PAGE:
**Zero Factorial **

I can understand why many of us have a hard time accepting the fact that the value of zero factorial is equal to one. It comes across like an absurd statement that there’s no way it can be true. We have a common perception of zero for being notorious because there’s something about it that can make any number associated with it either vanish or misbehave. For instance, a large number such as 1,000 multiplied by zero becomes zero. It disappears! On the other hand, a nice number such as 5 divided by zero becomes undefined. It misbehaves. So it is okay to be skeptical why zero “suddenly” becomes one, a nice number, after treating it with some special operation.

There are other ways to show why the statement is true. For this one, we will use the definition of factorial itself. To be honest, with this method the justification is simple and requires little math.

**Let n be a whole number, n! is defined as the product of factors including n itself and everything below it.**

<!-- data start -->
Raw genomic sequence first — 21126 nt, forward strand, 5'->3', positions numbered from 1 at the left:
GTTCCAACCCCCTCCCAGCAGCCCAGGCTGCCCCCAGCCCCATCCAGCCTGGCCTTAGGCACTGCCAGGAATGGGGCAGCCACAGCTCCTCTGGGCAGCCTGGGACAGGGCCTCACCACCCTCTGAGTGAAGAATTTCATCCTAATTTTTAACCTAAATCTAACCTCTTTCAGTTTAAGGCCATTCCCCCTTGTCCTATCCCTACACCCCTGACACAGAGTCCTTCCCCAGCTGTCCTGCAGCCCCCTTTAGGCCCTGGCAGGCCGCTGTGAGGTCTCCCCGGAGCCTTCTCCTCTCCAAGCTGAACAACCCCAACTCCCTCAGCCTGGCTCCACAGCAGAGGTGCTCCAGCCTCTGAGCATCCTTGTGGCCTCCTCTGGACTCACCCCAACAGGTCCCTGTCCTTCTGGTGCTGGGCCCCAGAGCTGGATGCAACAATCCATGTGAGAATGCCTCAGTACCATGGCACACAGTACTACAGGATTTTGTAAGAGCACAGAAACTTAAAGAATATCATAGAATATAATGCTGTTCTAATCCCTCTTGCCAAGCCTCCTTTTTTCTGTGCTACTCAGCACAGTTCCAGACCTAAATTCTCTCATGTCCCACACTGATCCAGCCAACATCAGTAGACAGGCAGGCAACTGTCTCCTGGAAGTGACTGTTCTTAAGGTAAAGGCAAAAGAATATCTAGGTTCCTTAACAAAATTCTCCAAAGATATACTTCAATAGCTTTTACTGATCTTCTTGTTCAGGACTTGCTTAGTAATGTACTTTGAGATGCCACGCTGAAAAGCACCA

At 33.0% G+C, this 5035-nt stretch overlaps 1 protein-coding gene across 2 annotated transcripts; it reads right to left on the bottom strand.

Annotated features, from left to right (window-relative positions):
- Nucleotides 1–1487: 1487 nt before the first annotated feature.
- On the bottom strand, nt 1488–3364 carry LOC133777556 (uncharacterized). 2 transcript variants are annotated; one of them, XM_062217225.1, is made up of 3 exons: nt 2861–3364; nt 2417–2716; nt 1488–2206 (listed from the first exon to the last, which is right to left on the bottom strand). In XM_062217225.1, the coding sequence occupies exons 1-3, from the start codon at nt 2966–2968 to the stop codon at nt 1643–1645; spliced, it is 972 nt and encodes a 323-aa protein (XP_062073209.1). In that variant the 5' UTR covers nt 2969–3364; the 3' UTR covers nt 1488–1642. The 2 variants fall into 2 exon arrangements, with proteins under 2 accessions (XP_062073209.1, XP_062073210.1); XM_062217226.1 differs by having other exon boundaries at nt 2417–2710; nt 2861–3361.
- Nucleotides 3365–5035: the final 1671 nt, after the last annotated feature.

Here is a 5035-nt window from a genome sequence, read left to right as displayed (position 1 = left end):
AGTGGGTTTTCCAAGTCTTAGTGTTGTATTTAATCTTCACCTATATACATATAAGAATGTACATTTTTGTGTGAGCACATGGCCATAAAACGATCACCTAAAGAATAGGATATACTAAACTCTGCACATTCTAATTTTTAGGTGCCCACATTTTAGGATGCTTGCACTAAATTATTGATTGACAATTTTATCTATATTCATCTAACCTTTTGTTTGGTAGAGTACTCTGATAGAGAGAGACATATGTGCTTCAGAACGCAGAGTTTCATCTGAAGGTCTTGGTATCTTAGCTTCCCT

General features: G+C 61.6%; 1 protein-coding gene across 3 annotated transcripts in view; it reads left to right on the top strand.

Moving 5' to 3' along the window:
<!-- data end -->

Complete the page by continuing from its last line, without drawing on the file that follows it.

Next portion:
- The general formula of factorial can be written in
**fully**expanded form as

- or in
**partially**expanded form as

We know with absolute certainty that 1!=1, where n = 1. If we substitute that value of n into the second formula, we get

For the equation to be true, we **must** force the value of zero factorial to equal 1, and no other. Otherwise, 1!â‰ 1 which is a contradiction.

So yes, **0! = 1** is correct because mathematicians agreed to define it that way (nothing more and nothing less) in order to be consistent with the rest of mathematics.